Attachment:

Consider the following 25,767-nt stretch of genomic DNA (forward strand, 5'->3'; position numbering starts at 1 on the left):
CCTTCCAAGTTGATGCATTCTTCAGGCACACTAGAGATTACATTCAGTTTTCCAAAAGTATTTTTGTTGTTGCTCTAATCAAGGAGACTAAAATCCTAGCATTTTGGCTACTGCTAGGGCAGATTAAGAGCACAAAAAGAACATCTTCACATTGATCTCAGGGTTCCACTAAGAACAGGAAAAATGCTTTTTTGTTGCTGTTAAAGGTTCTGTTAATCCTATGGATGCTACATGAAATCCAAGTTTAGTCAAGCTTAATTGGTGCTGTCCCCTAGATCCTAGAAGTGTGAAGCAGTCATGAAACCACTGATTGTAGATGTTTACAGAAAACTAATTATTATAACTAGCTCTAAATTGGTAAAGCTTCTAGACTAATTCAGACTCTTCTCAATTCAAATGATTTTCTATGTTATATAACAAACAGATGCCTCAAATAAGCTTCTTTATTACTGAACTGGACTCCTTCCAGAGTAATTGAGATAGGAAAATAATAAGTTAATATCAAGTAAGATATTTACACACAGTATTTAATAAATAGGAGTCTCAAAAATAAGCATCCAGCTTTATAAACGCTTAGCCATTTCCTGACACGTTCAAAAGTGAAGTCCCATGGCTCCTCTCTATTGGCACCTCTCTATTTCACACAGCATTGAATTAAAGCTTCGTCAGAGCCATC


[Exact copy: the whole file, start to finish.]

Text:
Consider the following 25,767-nt stretch of genomic DNA (forward strand, 5'->3'; position numbering starts at 1 on the left):
CCTTCCAAGTTGATGCATTCTTCAGGCACACTAGAGATTACATTCAGTTTTCCAAAAGTATTTTTGTTGTTGCTCTAATCAAGGAGACTAAAATCCTAGCATTTTGGCTACTGCTAGGGCAGATTAAGAGCACAAAAAGAACATCTTCACATTGATCTCAGGGTTCCACTAAGAACAGGAAAAATGCTTTTTTGTTGCTGTTAAAGGTTCTGTTAATCCTATGGATGCTACATGAAATCCAAGTTTAGTCAAGCTTAATTGGTGCTGTCCCCTAGATCCTAGAAGTGTGAAGCAGTCATGAAACCACTGATTGTAGATGTTTACAGAAAACTAATTATTATAACTAGCTCTAAATTGGTAAAGCTTCTAGACTAATTCAGACTCTTCTCAATTCAAATGATTTTCTATGTTATATAACAAACAGATGCCTCAAATAAGCTTCTTTATTACTGAACTGGACTCCTTCCAGAGTAATTGAGATAGGAAAATAATAAGTTAATATCAAGTAAGATATTTACACACAGTATTTAATAAATAGGAGTCTCAAAAATAAGCATCCAGCTTTATAAACGCTTAGCCATTTCCTGACACGTTCAAAAGTGAAGTCCCATGGCTCCTCTCTATTGGCACCTCTCTATTTCACACAGCATTGAATTAAAGCTTCGTCAGAGCCATC